Hey, it's Bob and Jayne's big day! What a happy celebration it is; from start to finish I don't think Bob was ever able to wipe that huge grin off his face! It's also truly a testimony of God's faithfulness and grace that brought the two of them together.
Jayne's happy but a bit nervous, you can tell. Everything went quite smoothly, but it's a pretty big deal to her family and friends. Jayne's a PK/MK, and her parents have a lot of connections in Vancouver. I think over 600 people must have been crammed in the KS sanctuary. Her parents got married in this very sanctuary, decades ago! And as the first of her siblings to get married, she had a fair bit of pressure in the wedding-planning stages. Her dad was the one to officiate, but they also had a "word of exhortation" from Pastor John, who had done their pre-marital counselling.
I thought the ceremony was beautiful and worshipful, and I really enjoyed it from my front-row seat. I especially appreciated that Jayne specifically wanted their wedding to be a worship service with the gospel clearly communicated, for the sake of Bob's relatives and their friends and coworkers who were not Christians. It was such a privilege for me to lead worship for them.
It was also ridiculously cool, albeit a bit head-spinning, to catch up again with lots of old KS/FL friends, some of whom I hadn't seen in over a year. Even from KS, which nominally is my "home church" now, there were many friends and aunties/uncles whom I hadn't seen in a long time -- ever since the ministry opportunities have really accelerated in the past couple years, I haven't had a chance to be back at KS but once every month or two. It's good to be back, but I think I'm happier and have a broader and more sober perspective on the church issues at KS now that I have my ministries elsewhere.
The weekend did have one shadow cast on it for me, although I suppose I shouldn't have dwelt on it so much (and thanks Jon for chastening me about that!). Friday night at the rehearsal dinner I happened to meet for the first time and sit next to a well-known, long-time lay leader in her past churches, prominent in the children's ministry. With that common interest in children's and youth ministries, we struck up a conversation about the need for whole-family outreach, with the children's workers coordinating in tandem with the adult ministries that can reach the parents. So far, so good. She talked about how so many of the kids carry emotional hurts and pent-up anger and don't know how to deal with it. Agreed! How all they need is to identify and express their emotions, and they'll be able to heal themselves from there; they have the power within themselves. Uhh, hold on a sec. She went on further about self-actualization, reflecting some of the common thinking and terminology I've seen in contemporary secular psychology.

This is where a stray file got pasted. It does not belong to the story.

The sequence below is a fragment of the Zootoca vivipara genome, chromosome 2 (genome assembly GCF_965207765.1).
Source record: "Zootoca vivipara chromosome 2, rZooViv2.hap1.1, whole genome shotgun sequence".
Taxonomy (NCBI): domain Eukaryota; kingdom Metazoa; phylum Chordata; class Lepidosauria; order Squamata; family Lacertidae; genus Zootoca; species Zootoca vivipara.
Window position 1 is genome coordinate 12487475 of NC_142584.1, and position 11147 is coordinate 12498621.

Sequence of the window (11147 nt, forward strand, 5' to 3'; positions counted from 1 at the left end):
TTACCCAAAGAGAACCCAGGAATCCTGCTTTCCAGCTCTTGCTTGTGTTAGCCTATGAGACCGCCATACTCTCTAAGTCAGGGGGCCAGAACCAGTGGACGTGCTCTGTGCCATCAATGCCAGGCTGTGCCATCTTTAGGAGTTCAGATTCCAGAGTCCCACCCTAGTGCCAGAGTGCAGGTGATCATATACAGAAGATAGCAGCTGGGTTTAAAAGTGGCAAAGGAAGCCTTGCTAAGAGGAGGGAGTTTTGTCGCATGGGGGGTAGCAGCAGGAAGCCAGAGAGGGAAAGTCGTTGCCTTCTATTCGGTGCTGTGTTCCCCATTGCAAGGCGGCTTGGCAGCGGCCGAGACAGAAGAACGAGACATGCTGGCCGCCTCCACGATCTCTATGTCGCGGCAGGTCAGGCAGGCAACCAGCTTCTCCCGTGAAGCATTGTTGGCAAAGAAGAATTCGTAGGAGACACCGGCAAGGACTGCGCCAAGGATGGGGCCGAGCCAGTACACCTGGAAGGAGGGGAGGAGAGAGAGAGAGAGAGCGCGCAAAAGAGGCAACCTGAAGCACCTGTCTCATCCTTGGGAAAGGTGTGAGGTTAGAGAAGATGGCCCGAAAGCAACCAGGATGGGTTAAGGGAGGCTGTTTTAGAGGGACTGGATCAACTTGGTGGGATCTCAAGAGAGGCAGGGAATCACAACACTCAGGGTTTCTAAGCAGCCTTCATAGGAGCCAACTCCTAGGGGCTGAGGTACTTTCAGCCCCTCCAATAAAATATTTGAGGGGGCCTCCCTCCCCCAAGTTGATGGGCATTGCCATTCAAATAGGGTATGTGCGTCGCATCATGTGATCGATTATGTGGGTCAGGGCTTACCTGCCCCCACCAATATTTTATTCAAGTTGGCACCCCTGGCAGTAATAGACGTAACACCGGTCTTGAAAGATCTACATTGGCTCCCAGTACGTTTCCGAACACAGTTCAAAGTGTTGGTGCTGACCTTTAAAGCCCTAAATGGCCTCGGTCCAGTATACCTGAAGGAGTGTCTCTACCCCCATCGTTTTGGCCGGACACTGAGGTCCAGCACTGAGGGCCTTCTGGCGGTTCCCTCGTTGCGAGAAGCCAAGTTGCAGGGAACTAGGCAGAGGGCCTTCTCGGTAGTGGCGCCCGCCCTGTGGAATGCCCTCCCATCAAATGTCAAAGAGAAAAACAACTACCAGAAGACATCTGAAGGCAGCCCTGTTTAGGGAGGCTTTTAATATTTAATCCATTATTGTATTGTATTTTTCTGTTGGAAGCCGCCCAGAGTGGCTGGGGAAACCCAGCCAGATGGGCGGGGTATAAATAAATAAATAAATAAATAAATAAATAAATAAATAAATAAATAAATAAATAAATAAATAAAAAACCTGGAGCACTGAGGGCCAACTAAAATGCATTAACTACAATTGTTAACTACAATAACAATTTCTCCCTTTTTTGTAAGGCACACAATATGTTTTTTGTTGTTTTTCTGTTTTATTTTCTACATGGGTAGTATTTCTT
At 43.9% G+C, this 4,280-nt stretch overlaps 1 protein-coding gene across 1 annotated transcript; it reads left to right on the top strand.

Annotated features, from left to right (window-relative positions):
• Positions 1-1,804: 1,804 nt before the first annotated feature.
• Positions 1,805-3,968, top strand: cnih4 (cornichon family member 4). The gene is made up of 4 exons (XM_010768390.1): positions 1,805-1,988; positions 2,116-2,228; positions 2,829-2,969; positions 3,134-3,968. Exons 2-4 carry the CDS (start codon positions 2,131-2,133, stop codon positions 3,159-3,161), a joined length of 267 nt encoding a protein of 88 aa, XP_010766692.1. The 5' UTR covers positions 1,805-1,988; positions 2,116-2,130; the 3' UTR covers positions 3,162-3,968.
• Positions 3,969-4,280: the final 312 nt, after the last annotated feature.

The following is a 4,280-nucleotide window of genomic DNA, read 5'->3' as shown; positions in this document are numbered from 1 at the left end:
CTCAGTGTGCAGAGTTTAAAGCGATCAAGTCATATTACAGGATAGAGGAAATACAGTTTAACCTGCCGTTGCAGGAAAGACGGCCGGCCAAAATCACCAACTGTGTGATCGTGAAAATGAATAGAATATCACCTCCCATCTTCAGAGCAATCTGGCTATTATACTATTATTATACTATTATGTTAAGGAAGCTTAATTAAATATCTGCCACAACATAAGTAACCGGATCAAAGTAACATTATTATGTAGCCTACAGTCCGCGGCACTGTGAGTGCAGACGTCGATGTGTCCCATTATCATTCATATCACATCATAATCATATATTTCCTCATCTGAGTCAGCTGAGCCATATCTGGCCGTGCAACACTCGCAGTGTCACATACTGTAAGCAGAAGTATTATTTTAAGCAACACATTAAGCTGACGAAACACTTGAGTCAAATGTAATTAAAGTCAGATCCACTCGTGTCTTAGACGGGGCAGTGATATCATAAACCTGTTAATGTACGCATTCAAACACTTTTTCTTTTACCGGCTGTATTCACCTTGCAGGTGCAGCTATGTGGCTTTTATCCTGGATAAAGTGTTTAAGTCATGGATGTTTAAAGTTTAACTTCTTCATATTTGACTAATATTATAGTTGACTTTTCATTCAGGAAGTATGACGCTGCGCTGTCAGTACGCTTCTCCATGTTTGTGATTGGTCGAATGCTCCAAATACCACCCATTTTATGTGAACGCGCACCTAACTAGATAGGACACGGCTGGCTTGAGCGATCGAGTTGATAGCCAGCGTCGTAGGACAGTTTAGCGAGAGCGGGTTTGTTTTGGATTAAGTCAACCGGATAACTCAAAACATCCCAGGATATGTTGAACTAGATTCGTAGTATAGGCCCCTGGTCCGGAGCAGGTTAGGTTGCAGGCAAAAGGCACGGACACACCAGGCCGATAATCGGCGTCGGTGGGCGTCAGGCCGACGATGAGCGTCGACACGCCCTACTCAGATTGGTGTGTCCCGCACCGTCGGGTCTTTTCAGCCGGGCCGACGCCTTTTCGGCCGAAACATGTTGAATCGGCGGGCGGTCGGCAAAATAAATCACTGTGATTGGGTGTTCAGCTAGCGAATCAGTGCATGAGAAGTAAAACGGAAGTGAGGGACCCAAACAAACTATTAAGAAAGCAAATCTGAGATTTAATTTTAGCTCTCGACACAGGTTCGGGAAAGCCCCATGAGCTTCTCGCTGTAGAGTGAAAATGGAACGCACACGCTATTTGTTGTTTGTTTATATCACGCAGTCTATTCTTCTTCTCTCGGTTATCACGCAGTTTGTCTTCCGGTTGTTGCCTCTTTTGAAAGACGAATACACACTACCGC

And I've noticed this as a trend -- an alarming amount of pop psychology making its way into the second-generation, CBC/ABC church. How everyone has a voice (which is true), and all they need to find healing is to express it (which is not true). How bottling up anger hurts oneself (which is true), so hence one needs to vent it (which is not true). I expect to see this kind of thinking in the secular world, but I am sorely devastated to see it infiltrating the church. I was so incredibly disappointed and sad, I had a hard time maintaining a conversation with her; we kind of "agreed to disagree". It is important to "know thyself", indeed, and to recognize emotional hurts, anger, bitterness. But it is not sufficient simply to recognize, we also need to change. Where we are is not where we should be.
I liken it to the difference between confession and repentance (in modern-day usage; I think Scriptural usage assumes we understand the two are inseparable). In today's language, confession means admitting I'm wrong. But repentance involves turning away from sin and back toward God. If I am perpetually angry, yes, I need to recognize that. But it's not enough just to say, "I'm angry, that's the way I am" -- I need to change, for "the anger of man does not achieve the righteousness of God" (James 1:20). And the claim of Scripture is that we do not have the power within ourselves to change; indeed, apart from Christ we "can do nothing" (John 15:5). This is why Christ died for us; this is why for all of man's problems -- addictions, self-image issues, family issues, failing marriages, angry kids -- the only real solution is Jesus Christ himself.